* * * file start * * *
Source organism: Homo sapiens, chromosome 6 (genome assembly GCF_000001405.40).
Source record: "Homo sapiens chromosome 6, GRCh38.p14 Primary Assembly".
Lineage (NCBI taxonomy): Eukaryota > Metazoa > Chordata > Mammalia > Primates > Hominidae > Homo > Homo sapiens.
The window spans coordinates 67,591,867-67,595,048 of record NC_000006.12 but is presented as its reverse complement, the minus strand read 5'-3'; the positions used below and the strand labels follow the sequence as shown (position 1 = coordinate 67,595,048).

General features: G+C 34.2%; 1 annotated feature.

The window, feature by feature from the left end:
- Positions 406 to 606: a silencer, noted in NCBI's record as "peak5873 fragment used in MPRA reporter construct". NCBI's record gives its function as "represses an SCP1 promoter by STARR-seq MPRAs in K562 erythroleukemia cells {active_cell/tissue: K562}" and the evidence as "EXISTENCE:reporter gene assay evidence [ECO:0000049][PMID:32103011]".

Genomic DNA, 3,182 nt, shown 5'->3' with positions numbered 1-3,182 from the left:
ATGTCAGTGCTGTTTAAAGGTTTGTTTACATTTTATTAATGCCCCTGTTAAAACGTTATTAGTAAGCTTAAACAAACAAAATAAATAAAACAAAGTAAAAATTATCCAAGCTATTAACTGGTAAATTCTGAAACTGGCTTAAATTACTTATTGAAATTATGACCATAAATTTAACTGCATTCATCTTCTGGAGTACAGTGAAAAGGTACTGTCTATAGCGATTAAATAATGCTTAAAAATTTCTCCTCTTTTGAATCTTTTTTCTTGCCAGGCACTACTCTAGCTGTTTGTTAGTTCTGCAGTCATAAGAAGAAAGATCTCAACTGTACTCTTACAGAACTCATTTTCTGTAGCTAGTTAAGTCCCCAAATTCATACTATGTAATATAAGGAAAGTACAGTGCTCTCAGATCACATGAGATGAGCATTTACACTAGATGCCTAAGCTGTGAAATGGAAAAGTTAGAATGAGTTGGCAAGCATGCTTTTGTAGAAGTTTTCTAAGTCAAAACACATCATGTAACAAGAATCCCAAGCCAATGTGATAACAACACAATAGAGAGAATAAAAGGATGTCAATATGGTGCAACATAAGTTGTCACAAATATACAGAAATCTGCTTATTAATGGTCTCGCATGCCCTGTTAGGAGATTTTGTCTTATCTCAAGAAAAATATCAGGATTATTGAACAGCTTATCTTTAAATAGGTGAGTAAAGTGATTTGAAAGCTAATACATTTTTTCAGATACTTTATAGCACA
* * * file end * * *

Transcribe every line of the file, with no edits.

Source organism: Homo sapiens, chromosome 6 (genome assembly GCF_000001405.40).
Source record: "Homo sapiens chromosome 6, GRCh38.p14 Primary Assembly".
Lineage (NCBI taxonomy): Eukaryota > Metazoa > Chordata > Mammalia > Primates > Hominidae > Homo > Homo sapiens.
The window spans coordinates 67,591,867-67,595,048 of record NC_000006.12 but is presented as its reverse complement, the minus strand read 5'-3'; the positions used below and the strand labels follow the sequence as shown (position 1 = coordinate 67,595,048).

General features: G+C 34.2%; 1 annotated feature.

The window, feature by feature from the left end:
- Positions 406 to 606: a silencer, noted in NCBI's record as "peak5873 fragment used in MPRA reporter construct". NCBI's record gives its function as "represses an SCP1 promoter by STARR-seq MPRAs in K562 erythroleukemia cells {active_cell/tissue: K562}" and the evidence as "EXISTENCE:reporter gene assay evidence [ECO:0000049][PMID:32103011]".

Genomic DNA, 3,182 nt, shown 5'->3' with positions numbered 1-3,182 from the left:
ATGTCAGTGCTGTTTAAAGGTTTGTTTACATTTTATTAATGCCCCTGTTAAAACGTTATTAGTAAGCTTAAACAAACAAAATAAATAAAACAAAGTAAAAATTATCCAAGCTATTAACTGGTAAATTCTGAAACTGGCTTAAATTACTTATTGAAATTATGACCATAAATTTAACTGCATTCATCTTCTGGAGTACAGTGAAAAGGTACTGTCTATAGCGATTAAATAATGCTTAAAAATTTCTCCTCTTTTGAATCTTTTTTCTTGCCAGGCACTACTCTAGCTGTTTGTTAGTTCTGCAGTCATAAGAAGAAAGATCTCAACTGTACTCTTACAGAACTCATTTTCTGTAGCTAGTTAAGTCCCCAAATTCATACTATGTAATATAAGGAAAGTACAGTGCTCTCAGATCACATGAGATGAGCATTTACACTAGATGCCTAAGCTGTGAAATGGAAAAGTTAGAATGAGTTGGCAAGCATGCTTTTGTAGAAGTTTTCTAAGTCAAAACACATCATGTAACAAGAATCCCAAGCCAATGTGATAACAACACAATAGAGAGAATAAAAGGATGTCAATATGGTGCAACATAAGTTGTCACAAATATACAGAAATCTGCTTATTAATGGTCTCGCATGCCCTGTTAGGAGATTTTGTCTTATCTCAAGAAAAATATCAGGATTATTGAACAGCTTATCTTTAAATAGGTGAGTAAAGTGATTTGAAAGCTAATACATTTTTTCAGATACTTTATAGCACA